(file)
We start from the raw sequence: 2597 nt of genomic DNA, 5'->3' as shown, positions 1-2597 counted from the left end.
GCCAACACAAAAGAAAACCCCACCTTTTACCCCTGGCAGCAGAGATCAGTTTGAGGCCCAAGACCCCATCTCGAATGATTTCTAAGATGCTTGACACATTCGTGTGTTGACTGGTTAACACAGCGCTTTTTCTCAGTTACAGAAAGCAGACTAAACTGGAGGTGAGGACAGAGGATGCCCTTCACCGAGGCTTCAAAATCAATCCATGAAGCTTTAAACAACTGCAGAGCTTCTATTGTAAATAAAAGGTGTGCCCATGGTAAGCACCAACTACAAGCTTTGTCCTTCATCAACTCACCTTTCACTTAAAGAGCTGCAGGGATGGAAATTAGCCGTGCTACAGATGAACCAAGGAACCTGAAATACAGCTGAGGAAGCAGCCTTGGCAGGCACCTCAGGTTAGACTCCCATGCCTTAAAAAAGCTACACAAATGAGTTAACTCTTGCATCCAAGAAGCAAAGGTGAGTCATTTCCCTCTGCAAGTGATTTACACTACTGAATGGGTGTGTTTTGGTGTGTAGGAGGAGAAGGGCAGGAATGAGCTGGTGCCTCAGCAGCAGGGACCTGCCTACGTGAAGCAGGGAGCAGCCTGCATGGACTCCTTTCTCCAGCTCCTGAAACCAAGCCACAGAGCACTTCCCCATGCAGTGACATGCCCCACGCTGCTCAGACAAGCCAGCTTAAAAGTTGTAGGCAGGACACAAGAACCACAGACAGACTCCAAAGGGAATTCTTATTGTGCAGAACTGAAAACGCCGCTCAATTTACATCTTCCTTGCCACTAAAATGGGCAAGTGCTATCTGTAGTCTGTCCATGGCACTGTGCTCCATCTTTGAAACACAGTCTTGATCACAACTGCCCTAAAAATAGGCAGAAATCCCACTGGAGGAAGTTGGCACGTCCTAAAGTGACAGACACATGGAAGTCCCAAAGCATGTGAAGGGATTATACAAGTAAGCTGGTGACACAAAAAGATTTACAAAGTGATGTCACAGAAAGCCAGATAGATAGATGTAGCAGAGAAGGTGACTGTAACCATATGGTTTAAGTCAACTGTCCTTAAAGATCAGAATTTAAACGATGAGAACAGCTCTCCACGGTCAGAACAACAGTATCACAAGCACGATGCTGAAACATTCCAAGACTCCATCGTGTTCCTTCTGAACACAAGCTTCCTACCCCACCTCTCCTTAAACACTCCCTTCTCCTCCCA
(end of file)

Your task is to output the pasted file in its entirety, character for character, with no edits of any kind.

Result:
We start from the raw sequence: 2597 nt of genomic DNA, 5'->3' as shown, positions 1-2597 counted from the left end.
GCCAACACAAAAGAAAACCCCACCTTTTACCCCTGGCAGCAGAGATCAGTTTGAGGCCCAAGACCCCATCTCGAATGATTTCTAAGATGCTTGACACATTCGTGTGTTGACTGGTTAACACAGCGCTTTTTCTCAGTTACAGAAAGCAGACTAAACTGGAGGTGAGGACAGAGGATGCCCTTCACCGAGGCTTCAAAATCAATCCATGAAGCTTTAAACAACTGCAGAGCTTCTATTGTAAATAAAAGGTGTGCCCATGGTAAGCACCAACTACAAGCTTTGTCCTTCATCAACTCACCTTTCACTTAAAGAGCTGCAGGGATGGAAATTAGCCGTGCTACAGATGAACCAAGGAACCTGAAATACAGCTGAGGAAGCAGCCTTGGCAGGCACCTCAGGTTAGACTCCCATGCCTTAAAAAAGCTACACAAATGAGTTAACTCTTGCATCCAAGAAGCAAAGGTGAGTCATTTCCCTCTGCAAGTGATTTACACTACTGAATGGGTGTGTTTTGGTGTGTAGGAGGAGAAGGGCAGGAATGAGCTGGTGCCTCAGCAGCAGGGACCTGCCTACGTGAAGCAGGGAGCAGCCTGCATGGACTCCTTTCTCCAGCTCCTGAAACCAAGCCACAGAGCACTTCCCCATGCAGTGACATGCCCCACGCTGCTCAGACAAGCCAGCTTAAAAGTTGTAGGCAGGACACAAGAACCACAGACAGACTCCAAAGGGAATTCTTATTGTGCAGAACTGAAAACGCCGCTCAATTTACATCTTCCTTGCCACTAAAATGGGCAAGTGCTATCTGTAGTCTGTCCATGGCACTGTGCTCCATCTTTGAAACACAGTCTTGATCACAACTGCCCTAAAAATAGGCAGAAATCCCACTGGAGGAAGTTGGCACGTCCTAAAGTGACAGACACATGGAAGTCCCAAAGCATGTGAAGGGATTATACAAGTAAGCTGGTGACACAAAAAGATTTACAAAGTGATGTCACAGAAAGCCAGATAGATAGATGTAGCAGAGAAGGTGACTGTAACCATATGGTTTAAGTCAACTGTCCTTAAAGATCAGAATTTAAACGATGAGAACAGCTCTCCACGGTCAGAACAACAGTATCACAAGCACGATGCTGAAACATTCCAAGACTCCATCGTGTTCCTTCTGAACACAAGCTTCCTACCCCACCTCTCCTTAAACACTCCCTTCTCCTCCCA